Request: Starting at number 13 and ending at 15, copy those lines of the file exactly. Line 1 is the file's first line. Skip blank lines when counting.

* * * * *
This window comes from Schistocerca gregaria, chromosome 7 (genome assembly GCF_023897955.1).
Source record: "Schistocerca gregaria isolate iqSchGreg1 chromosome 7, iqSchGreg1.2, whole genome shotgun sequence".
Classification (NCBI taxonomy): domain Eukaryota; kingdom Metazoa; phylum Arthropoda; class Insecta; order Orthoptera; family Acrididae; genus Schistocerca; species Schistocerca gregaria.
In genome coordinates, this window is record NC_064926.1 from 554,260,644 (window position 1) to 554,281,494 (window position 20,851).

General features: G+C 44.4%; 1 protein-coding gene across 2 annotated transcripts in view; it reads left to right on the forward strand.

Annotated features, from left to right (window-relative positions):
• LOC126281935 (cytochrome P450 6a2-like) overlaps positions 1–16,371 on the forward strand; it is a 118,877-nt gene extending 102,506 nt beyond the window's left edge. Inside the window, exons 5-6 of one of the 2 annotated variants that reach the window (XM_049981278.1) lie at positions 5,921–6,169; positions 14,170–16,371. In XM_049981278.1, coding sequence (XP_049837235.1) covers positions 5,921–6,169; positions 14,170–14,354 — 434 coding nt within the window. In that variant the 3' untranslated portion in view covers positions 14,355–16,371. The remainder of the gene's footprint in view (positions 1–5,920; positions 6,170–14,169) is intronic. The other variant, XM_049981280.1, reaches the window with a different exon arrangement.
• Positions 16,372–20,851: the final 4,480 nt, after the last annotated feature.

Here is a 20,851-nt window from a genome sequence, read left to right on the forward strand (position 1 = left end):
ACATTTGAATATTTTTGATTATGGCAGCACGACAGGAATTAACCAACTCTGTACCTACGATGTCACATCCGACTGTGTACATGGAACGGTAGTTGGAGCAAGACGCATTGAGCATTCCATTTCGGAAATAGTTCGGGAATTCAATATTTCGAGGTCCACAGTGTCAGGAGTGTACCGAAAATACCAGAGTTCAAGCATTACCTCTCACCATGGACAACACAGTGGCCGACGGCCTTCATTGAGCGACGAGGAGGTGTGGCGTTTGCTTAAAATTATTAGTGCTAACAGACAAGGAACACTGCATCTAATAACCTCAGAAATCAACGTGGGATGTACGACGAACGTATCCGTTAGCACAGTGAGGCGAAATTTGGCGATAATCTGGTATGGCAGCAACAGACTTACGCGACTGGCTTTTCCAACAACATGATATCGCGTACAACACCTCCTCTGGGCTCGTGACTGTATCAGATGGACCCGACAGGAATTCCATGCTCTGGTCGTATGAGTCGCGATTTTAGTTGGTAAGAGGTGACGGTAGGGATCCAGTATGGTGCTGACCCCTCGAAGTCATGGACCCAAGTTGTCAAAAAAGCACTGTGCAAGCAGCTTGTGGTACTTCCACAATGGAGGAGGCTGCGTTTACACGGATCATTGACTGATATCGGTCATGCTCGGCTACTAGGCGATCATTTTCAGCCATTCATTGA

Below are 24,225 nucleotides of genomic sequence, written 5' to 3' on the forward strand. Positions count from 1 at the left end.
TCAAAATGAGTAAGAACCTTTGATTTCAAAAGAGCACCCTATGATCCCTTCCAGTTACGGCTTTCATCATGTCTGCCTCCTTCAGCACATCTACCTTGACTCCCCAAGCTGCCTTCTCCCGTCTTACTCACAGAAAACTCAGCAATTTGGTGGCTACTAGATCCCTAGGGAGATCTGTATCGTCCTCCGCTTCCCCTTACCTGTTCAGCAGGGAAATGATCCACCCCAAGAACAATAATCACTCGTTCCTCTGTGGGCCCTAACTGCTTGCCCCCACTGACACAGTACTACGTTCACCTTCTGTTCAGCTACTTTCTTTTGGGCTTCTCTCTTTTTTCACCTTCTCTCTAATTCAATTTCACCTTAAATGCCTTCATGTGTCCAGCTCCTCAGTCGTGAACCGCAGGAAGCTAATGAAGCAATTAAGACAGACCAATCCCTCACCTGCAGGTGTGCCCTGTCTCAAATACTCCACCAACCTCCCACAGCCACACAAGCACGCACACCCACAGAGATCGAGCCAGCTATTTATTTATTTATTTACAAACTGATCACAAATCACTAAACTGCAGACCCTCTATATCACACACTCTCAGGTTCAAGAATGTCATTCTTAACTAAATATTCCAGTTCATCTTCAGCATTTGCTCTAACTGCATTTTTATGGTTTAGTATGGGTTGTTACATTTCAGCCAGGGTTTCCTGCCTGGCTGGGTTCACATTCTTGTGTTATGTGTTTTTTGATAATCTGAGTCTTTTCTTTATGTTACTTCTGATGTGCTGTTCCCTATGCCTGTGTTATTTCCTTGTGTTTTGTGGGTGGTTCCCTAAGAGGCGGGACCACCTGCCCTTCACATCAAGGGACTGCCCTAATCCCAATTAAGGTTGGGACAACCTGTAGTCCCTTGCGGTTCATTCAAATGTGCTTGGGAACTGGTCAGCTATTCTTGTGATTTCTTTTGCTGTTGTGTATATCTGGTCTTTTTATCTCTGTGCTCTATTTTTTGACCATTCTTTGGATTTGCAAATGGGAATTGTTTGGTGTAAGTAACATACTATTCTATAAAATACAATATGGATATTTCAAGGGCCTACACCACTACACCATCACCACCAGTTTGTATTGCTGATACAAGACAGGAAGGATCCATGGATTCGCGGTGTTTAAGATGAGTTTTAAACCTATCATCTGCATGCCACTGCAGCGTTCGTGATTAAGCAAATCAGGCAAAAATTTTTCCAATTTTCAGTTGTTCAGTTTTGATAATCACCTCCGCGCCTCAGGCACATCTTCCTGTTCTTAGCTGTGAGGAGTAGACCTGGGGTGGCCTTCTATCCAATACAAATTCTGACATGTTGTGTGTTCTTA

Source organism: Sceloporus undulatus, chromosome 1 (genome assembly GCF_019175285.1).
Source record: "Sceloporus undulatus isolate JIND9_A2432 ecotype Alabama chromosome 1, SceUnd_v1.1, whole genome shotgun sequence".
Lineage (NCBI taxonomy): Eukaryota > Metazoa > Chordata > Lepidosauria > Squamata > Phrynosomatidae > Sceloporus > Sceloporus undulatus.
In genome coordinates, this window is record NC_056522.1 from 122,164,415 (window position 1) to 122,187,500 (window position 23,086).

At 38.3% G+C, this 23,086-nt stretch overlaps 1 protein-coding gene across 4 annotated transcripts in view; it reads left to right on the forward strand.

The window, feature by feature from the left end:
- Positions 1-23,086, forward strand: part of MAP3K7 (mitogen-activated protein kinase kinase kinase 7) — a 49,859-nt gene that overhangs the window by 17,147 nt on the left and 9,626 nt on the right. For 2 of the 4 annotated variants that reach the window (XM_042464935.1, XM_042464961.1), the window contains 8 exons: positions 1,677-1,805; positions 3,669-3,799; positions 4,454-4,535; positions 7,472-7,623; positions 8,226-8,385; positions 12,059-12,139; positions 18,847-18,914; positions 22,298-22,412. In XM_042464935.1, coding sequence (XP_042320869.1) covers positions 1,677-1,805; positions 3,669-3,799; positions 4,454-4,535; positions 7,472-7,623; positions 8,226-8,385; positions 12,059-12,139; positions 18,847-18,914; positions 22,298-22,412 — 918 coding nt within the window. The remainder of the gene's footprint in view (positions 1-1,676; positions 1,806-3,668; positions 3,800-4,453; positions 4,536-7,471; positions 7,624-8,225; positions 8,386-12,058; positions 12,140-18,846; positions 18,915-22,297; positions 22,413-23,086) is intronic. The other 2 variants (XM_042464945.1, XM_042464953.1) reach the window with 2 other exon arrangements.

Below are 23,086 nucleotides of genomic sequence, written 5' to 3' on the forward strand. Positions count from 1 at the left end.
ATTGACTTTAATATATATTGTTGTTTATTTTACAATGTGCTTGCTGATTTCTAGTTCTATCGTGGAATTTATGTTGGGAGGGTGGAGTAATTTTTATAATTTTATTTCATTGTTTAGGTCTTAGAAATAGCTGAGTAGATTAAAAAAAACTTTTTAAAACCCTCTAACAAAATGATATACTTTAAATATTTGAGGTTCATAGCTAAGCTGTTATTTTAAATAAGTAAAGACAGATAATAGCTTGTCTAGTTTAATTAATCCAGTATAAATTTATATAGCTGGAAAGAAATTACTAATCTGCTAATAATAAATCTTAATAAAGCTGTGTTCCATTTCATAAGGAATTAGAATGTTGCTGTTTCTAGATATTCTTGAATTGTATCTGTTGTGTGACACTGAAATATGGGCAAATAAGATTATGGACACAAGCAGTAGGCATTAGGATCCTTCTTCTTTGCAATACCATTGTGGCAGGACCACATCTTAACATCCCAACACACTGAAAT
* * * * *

Source organism: Sceloporus undulatus, chromosome 1 (genome assembly GCF_019175285.1).
Source record: "Sceloporus undulatus isolate JIND9_A2432 ecotype Alabama chromosome 1, SceUnd_v1.1, whole genome shotgun sequence".
Lineage (NCBI taxonomy): Eukaryota > Metazoa > Chordata > Lepidosauria > Squamata > Phrynosomatidae > Sceloporus > Sceloporus undulatus.